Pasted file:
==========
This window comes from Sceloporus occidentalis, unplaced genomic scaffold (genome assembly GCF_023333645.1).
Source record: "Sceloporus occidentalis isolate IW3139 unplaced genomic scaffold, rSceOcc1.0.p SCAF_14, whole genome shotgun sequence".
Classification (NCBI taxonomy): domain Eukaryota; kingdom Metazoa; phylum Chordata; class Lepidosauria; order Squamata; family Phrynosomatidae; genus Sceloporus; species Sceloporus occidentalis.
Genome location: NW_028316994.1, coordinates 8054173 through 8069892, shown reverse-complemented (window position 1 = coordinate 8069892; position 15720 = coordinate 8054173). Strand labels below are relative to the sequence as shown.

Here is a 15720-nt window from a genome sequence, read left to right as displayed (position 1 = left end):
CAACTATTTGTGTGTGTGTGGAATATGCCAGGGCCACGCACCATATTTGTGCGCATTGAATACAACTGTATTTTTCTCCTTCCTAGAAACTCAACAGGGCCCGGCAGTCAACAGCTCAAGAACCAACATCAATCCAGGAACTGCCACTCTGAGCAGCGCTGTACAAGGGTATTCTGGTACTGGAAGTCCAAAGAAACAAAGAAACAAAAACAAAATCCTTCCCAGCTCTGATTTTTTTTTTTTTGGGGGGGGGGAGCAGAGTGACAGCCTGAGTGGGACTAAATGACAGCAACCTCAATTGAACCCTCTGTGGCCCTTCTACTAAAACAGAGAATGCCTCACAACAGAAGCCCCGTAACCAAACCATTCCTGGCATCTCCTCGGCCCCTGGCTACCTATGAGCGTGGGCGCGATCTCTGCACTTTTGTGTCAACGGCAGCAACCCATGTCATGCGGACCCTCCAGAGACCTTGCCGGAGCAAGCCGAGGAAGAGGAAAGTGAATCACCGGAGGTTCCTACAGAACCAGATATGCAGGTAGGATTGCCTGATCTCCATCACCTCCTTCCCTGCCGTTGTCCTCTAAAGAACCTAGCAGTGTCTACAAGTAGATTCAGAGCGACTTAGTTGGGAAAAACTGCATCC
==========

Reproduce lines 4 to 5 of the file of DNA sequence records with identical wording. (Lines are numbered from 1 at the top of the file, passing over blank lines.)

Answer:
Genome location: NW_028316994.1, coordinates 8054173 through 8069892, shown reverse-complemented (window position 1 = coordinate 8069892; position 15720 = coordinate 8054173). Strand labels below are relative to the sequence as shown.

Here is a 15720-nt window from a genome sequence, read left to right as displayed (position 1 = left end):